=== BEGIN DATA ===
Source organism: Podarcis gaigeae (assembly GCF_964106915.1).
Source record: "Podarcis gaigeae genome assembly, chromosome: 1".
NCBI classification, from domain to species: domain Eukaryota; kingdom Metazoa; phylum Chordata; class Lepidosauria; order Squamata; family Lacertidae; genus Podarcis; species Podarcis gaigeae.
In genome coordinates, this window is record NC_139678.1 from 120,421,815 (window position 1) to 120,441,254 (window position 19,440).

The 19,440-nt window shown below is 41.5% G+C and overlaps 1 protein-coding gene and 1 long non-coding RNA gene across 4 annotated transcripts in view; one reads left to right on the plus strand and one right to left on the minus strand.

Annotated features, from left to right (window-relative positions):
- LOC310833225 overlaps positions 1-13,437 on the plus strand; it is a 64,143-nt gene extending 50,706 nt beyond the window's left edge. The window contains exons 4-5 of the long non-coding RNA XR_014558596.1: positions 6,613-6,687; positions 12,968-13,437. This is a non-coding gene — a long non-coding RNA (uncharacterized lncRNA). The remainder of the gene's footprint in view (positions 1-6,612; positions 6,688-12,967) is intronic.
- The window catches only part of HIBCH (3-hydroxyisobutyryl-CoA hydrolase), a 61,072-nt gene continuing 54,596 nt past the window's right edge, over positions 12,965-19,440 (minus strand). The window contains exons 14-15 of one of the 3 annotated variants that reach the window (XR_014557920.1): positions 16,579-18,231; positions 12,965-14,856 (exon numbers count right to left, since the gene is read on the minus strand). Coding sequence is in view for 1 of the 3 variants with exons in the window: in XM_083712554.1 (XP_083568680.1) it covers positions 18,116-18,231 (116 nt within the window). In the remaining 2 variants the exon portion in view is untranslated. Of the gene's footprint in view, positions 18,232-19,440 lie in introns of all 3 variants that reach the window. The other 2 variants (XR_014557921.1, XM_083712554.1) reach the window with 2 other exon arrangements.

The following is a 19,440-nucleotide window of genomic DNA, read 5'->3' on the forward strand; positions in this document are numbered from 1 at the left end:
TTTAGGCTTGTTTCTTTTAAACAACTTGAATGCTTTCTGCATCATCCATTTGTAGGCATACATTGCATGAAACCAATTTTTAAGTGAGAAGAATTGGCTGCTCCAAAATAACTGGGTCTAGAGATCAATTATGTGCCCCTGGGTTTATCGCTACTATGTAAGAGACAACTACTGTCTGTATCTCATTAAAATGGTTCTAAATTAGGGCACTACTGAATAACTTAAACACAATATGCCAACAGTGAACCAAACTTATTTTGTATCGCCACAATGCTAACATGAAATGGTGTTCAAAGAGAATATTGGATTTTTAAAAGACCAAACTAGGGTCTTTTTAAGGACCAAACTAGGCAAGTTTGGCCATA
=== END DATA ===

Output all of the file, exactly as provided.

Source organism: Podarcis gaigeae (assembly GCF_964106915.1).
Source record: "Podarcis gaigeae genome assembly, chromosome: 1".
NCBI classification, from domain to species: domain Eukaryota; kingdom Metazoa; phylum Chordata; class Lepidosauria; order Squamata; family Lacertidae; genus Podarcis; species Podarcis gaigeae.
In genome coordinates, this window is record NC_139678.1 from 120,421,815 (window position 1) to 120,441,254 (window position 19,440).

The 19,440-nt window shown below is 41.5% G+C and overlaps 1 protein-coding gene and 1 long non-coding RNA gene across 4 annotated transcripts in view; one reads left to right on the plus strand and one right to left on the minus strand.

Annotated features, from left to right (window-relative positions):
- LOC310833225 overlaps positions 1-13,437 on the plus strand; it is a 64,143-nt gene extending 50,706 nt beyond the window's left edge. The window contains exons 4-5 of the long non-coding RNA XR_014558596.1: positions 6,613-6,687; positions 12,968-13,437. This is a non-coding gene — a long non-coding RNA (uncharacterized lncRNA). The remainder of the gene's footprint in view (positions 1-6,612; positions 6,688-12,967) is intronic.
- The window catches only part of HIBCH (3-hydroxyisobutyryl-CoA hydrolase), a 61,072-nt gene continuing 54,596 nt past the window's right edge, over positions 12,965-19,440 (minus strand). The window contains exons 14-15 of one of the 3 annotated variants that reach the window (XR_014557920.1): positions 16,579-18,231; positions 12,965-14,856 (exon numbers count right to left, since the gene is read on the minus strand). Coding sequence is in view for 1 of the 3 variants with exons in the window: in XM_083712554.1 (XP_083568680.1) it covers positions 18,116-18,231 (116 nt within the window). In the remaining 2 variants the exon portion in view is untranslated. Of the gene's footprint in view, positions 18,232-19,440 lie in introns of all 3 variants that reach the window. The other 2 variants (XR_014557921.1, XM_083712554.1) reach the window with 2 other exon arrangements.

The following is a 19,440-nucleotide window of genomic DNA, read 5'->3' on the forward strand; positions in this document are numbered from 1 at the left end:
TTTAGGCTTGTTTCTTTTAAACAACTTGAATGCTTTCTGCATCATCCATTTGTAGGCATACATTGCATGAAACCAATTTTTAAGTGAGAAGAATTGGCTGCTCCAAAATAACTGGGTCTAGAGATCAATTATGTGCCCCTGGGTTTATCGCTACTATGTAAGAGACAACTACTGTCTGTATCTCATTAAAATGGTTCTAAATTAGGGCACTACTGAATAACTTAAACACAATATGCCAACAGTGAACCAAACTTATTTTGTATCGCCACAATGCTAACATGAAATGGTGTTCAAAGAGAATATTGGATTTTTAAAAGACCAAACTAGGGTCTTTTTAAGGACCAAACTAGGCAAGTTTGGCCATA